Michael Baron

"The Mourning Sexton"

(Reviewed by Eleanor Bukowsky JUN 12, 2005)

“Time moves in one direction only. It doesn’t slow down and it doesn’t circle back.”

The Mourning Sexton by Michael Baron

St. Louis Attorney David Hirsch is the protagonist of The Mourning Sexton, a thoughtful, touching, and suspenseful legal thriller. Hirsch had it all--a privileged childhood, a degree from Harvard Law School, a job in a prestigious firm, a wife, and two beautiful daughters. What did he do with all his bounty? He embezzled money, slept around, used cocaine and alcohol liberally, and ended up serving seven years in Allenwood, a federal penitentiary. Upon his release, David has nothing--no family, no job, and no friends, except for his old pal, fellow attorney Seymour Rosenbloom.

David starts to rebuild his life slowly. He resumes practicing law under strict guidelines outlined by the Missouri Supreme Court. He also starts to attend synagogue, where he is known as the "mourning sexton," since it is his job to lead the elderly congregation in the saying of "kaddish," the prayer for the dead. When one of his fellow congregants, Abe Shifrin, asks David to look into the death of Abe's daughter, Judith, David is reluctant to get involved. Judith was a lawyer who died in a car accident three years earlier; it seems pointless to take action now. However, to please the old man, David files a wrongful death suit on Abe's behalf. While investigating the facts surrounding Judith's death, David is horrified to discover that this young woman may have been murdered.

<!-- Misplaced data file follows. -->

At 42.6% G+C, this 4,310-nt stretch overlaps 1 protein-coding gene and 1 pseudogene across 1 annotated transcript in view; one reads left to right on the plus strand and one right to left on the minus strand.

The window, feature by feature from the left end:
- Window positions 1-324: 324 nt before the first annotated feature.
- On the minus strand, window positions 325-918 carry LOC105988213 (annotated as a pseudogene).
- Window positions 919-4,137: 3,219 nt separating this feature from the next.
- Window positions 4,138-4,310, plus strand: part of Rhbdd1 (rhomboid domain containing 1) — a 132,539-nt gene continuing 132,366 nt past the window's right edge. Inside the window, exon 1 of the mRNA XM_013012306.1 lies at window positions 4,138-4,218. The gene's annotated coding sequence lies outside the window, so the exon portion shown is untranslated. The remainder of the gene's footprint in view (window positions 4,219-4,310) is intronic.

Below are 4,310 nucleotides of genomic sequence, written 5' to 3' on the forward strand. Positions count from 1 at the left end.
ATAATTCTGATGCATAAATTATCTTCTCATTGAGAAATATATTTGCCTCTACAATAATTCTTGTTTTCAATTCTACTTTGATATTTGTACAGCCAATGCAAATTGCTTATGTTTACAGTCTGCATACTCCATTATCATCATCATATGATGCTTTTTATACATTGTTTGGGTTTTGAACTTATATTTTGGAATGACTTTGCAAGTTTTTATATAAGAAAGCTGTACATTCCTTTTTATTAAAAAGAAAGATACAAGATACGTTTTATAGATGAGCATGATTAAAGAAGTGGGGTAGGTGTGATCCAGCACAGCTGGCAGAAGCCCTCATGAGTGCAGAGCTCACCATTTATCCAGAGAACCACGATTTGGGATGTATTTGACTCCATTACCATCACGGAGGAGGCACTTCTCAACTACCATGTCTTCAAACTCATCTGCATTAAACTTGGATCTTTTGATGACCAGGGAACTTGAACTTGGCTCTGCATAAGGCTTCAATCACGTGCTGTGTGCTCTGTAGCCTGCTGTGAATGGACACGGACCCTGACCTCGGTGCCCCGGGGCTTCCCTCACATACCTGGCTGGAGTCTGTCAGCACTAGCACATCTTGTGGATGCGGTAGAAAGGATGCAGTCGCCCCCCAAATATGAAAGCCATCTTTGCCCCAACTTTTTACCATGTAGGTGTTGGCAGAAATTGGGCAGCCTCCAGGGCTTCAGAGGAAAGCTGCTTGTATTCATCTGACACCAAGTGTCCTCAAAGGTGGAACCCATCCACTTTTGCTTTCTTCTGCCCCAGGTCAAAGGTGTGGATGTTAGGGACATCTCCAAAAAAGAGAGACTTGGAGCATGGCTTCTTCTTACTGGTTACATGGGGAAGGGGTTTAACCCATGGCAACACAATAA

David Hirsch is a terrific character. He is a man who threw away everything that was important to him, and instead of being bitter about it, he willingly takes the punishment that he knows he deserves. However, contact with some good people, including a rabbi in prison, has given David a glimmer of what he could be. His duties as a sexton in synagogue, his relationship with Seymour, who stood by him when no one else would, and his involvement in Judith's case all bring David a sense of purpose. He decides that there are certain things in life worth fighting for--among them, family, friends, justice, and self-respect.

Michael Baron's plot has some familiar elements, such as legal corruption, greed, and murder for hire. Naturally, our hero puts himself in danger while he searches for the truth behind Judith's death, and he even falls in love with a beautiful law professor. However, Baron keeps his book from merely degenerating into a series of clichés. He takes the time to flesh out the warm relationship between David and Seymour, and he skillfully shows David's growth from a man who merely exists into a real "mensch," a person of value. This book features witty, humorous, and entertaining dialogue, and a number of colorful characters, such as Jumbo Redding, an ex-con whose wizardry with computers helps David acquire vital information. Baron handles complex legal issues skillfully, and he keeps the reader guessing until the end. The Mourning Sexton is an absolute pleasure to read and I recommend it highly.

  • Amazon readers rating: from 12 reviews

Read a chapter excerpt from The Mourning Sexton at RandomHouse.com

(back to top)

Bibliography: (with links to Amazon.com)

The Rachel Gold series by Michael A. Kahn:


(back to top)

Book Marks:


(back to top)

About the Author:

Michael Baron / KahnMichael Baron is a pen name for Michael A Kahn, an award-winning author of several novels.

Kahn is a graduate of Amherst College and Harvard Law School. He began his literary career writing free-lance feature articles for Chicago Magazine while teaching fifth grade in the Chicago public schools. He is now a trial attorney in St. Louis, Missouri and has been selected for inclusion in the current edition of The Best Lawyers in America, the definitive guide to legal excellence.

MostlyFiction.com About Us | Subscribe | Review Team | History | ©1998-2014 MostlyFiction.com